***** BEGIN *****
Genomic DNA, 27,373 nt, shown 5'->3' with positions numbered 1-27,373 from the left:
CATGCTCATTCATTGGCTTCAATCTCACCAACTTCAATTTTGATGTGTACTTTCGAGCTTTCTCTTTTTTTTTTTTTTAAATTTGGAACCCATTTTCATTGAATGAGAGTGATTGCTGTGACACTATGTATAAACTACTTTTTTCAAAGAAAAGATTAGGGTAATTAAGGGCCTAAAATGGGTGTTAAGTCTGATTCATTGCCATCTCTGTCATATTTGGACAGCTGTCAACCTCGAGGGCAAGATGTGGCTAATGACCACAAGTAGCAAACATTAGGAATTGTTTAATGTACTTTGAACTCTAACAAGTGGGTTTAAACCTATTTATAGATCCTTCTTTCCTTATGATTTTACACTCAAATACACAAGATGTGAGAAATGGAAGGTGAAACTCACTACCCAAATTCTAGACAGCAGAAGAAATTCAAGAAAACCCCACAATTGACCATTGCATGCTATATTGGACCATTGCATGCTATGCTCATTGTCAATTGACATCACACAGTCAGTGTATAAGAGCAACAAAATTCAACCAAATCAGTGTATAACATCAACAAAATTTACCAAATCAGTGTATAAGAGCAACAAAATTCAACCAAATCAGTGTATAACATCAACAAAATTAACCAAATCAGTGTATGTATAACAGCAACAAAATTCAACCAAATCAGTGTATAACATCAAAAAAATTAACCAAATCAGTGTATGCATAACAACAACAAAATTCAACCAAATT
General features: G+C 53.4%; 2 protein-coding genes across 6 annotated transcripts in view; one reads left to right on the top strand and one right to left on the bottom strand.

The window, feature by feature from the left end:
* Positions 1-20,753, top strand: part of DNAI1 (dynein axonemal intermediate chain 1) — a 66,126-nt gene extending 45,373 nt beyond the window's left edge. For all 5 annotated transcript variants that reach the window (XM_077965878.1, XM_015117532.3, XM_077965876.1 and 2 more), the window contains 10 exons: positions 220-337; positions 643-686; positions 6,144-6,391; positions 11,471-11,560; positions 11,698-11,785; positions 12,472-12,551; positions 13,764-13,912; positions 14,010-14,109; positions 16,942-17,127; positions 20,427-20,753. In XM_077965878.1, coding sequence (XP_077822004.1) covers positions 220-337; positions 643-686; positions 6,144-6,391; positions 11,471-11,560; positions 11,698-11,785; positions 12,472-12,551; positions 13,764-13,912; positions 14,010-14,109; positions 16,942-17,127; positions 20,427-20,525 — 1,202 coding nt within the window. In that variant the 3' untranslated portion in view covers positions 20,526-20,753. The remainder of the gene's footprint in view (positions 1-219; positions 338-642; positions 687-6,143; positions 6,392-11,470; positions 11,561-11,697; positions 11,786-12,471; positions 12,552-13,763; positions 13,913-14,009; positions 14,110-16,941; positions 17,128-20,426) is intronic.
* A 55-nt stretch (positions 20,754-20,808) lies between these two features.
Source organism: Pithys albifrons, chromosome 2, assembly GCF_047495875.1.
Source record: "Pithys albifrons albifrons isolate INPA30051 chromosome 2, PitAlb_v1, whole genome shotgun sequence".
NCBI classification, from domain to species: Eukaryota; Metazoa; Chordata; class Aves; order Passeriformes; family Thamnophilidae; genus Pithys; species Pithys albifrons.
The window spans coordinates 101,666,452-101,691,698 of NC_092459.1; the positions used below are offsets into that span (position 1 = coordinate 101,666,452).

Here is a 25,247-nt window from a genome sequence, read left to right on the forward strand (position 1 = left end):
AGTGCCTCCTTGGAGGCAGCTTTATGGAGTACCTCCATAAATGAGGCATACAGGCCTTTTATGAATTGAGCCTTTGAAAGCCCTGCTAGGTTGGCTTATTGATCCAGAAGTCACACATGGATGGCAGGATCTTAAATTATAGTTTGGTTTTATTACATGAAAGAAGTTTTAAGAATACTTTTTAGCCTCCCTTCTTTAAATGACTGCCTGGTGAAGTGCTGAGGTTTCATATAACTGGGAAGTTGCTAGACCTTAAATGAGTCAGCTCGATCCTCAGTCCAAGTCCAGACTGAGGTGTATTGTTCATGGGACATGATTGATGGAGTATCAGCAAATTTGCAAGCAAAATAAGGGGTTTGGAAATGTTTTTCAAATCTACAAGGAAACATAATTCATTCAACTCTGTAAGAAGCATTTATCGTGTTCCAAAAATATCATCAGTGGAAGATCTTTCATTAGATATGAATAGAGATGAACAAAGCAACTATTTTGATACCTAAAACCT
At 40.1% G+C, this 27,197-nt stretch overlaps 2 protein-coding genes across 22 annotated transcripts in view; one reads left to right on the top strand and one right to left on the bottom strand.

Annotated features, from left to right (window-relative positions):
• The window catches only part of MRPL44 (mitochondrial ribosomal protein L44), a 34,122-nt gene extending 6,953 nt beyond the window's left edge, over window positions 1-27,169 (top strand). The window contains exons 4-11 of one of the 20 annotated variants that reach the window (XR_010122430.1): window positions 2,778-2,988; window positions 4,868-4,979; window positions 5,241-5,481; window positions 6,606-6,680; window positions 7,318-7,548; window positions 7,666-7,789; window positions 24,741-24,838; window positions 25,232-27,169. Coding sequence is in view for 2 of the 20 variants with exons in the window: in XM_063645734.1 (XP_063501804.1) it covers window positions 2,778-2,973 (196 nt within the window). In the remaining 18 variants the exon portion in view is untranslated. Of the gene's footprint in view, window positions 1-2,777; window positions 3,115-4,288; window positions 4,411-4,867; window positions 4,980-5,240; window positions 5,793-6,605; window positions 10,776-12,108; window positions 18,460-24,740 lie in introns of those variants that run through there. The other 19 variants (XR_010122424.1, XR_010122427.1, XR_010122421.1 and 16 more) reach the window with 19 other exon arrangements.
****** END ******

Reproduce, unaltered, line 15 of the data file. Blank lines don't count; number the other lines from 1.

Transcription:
• The window catches only part of MRPL44 (mitochondrial ribosomal protein L44), a 34,122-nt gene extending 6,953 nt beyond the window's left edge, over window positions 1-27,169 (top strand). The window contains exons 4-11 of one of the 20 annotated variants that reach the window (XR_010122430.1): window positions 2,778-2,988; window positions 4,868-4,979; window positions 5,241-5,481; window positions 6,606-6,680; window positions 7,318-7,548; window positions 7,666-7,789; window positions 24,741-24,838; window positions 25,232-27,169. Coding sequence is in view for 2 of the 20 variants with exons in the window: in XM_063645734.1 (XP_063501804.1) it covers window positions 2,778-2,973 (196 nt within the window). In the remaining 18 variants the exon portion in view is untranslated. Of the gene's footprint in view, window positions 1-2,777; window positions 3,115-4,288; window positions 4,411-4,867; window positions 4,980-5,240; window positions 5,793-6,605; window positions 10,776-12,108; window positions 18,460-24,740 lie in introns of those variants that run through there. The other 19 variants (XR_010122424.1, XR_010122427.1, XR_010122421.1 and 16 more) reach the window with 19 other exon arrangements.